Robert Simonds

LA confidential: What’s a Hollywood producer doing on the board of NSO's parent company?

Calcalist has learned that Hollywood producer Robert Simonds is listed as one of the two directors, along with Omri Lavie, at Dufresne Holding, NSO’s parent company. What’s the movie mogul’s motive?

Robert Simonds, a Hollywood producer with ties to China, recently began serving as a director in the holding company that owns all the shares of the Israeli spyware developer NSO, Calcalist has learned. Simonds is one of the only two directors in the holding company, Dufresne Holding, alongside Omri Lavie, the founder of NSO who also owns all the shares of the holding company. As far as is known, Simonds has no practical or business experience related to NSO's fields of activity, but in addition to his production company, he has served as a director in several companies and entities in different fields of activity.
Until the beginning of 2023, NSO was owned by a group of investors, who acquired control of the company from the Francisco Partners fund in 2019 in a joint transaction with the founders, Shalev Hulio and Omri Lavie. The controlling owners were represented by an American company called BRG Novalpina. Another interested party in NSO is a syndicate of lenders (which includes Credit Suisse, Senator Investment Group, and Birch Grove Capital), which loaned the company half a billion dollars as part of the procedures to buy back shares from the Francisco Partners fund. This debt created a significant financial burden on NSO, especially after it was blacklisted by the US Department of Commerce in 2021.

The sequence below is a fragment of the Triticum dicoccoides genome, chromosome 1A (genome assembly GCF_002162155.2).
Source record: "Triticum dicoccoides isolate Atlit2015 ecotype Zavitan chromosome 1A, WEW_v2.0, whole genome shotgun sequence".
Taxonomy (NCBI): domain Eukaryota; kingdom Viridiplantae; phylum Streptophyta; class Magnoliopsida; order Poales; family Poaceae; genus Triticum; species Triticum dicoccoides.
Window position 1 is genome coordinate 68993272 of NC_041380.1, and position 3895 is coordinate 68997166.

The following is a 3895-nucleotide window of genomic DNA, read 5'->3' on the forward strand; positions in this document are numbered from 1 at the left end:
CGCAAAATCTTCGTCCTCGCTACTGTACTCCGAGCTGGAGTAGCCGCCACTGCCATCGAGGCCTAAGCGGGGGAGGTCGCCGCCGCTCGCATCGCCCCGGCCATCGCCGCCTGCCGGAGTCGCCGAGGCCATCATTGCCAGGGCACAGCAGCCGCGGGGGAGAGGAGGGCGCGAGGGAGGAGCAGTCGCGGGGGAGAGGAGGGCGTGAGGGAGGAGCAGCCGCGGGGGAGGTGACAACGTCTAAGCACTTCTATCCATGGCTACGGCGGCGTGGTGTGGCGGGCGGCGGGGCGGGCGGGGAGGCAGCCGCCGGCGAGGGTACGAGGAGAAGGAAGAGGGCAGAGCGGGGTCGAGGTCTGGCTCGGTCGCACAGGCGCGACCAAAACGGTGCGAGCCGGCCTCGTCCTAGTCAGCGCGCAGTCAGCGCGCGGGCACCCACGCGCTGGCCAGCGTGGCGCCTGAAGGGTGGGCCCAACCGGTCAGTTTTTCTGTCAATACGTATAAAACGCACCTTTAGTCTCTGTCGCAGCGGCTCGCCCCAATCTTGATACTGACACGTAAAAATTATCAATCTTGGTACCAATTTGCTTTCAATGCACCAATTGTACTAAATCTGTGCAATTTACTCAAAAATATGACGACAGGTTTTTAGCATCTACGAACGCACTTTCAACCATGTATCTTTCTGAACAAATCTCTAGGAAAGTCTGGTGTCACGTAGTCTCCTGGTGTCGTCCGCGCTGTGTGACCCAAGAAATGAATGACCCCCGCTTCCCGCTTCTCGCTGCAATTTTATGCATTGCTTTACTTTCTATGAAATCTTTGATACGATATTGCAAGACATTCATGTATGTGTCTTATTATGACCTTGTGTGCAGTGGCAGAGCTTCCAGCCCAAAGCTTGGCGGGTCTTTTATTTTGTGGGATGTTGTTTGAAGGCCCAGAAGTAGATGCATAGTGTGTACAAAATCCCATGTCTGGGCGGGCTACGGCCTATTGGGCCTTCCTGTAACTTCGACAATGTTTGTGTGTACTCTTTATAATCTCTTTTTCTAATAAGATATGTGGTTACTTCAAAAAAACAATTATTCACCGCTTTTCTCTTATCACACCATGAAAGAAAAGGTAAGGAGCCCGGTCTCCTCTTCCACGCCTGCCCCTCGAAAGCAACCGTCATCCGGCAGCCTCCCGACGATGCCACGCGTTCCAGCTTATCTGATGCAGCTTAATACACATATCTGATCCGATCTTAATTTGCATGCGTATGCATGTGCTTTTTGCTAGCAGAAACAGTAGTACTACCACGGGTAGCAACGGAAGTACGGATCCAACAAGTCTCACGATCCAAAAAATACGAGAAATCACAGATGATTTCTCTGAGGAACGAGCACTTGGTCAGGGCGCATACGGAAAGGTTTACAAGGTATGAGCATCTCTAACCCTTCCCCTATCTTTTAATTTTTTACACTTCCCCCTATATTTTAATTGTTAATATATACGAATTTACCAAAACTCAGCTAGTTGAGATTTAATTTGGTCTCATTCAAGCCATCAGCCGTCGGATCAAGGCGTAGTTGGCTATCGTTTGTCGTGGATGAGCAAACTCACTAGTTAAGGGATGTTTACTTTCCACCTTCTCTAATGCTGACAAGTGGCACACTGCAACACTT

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רוברט סימונדס NSO
רוברט סימונדס NSO
Robert Simonds
(Photo: Getty Images, AP/Sebastian Scheiner)
Throughout 2022 and early 2023, BRG and NSO management conducted a series of public legal conflicts surrounding control of the company and the activities of its subsidiaries. The latest dispute between them, which was brought to the District Court in Tel Aviv, dealt with the directors appointed by BRG, and according to Hulio and Lavie, due to a different legal dispute taking place in Luxembourg, the appointment of these directors is invalid and they have no authority to give instructions to the management of NSO.
This legal dispute came to a surprising end in February of this year, when Hulio, Lavie, and the syndicate of lenders transferred all the company's shares to a new holding company, Dufresne Holding, which is registered in Luxembourg (previously, the shares of the NSO group were held by another Luxembourg company called NorthPole). At the time of the announcement, Lavie was listed as the sole shareholder and sole director of Dufresne Holding, when according to the announcement delivered to the court, a "new investor group" is expected to enter the picture.
Simonds was born in 1962 in Phoenix and is a graduate of Yale University. His main occupation is in the entertainment industry, and starting in 1990 he worked as an independent producer in Hollywood, producing, among other things, films by Adam Sandler (The Wedding Singer, Big Daddy and others) and Reese Witherspoon. The 30 films he produced during this period registered box office sales of $6 billion.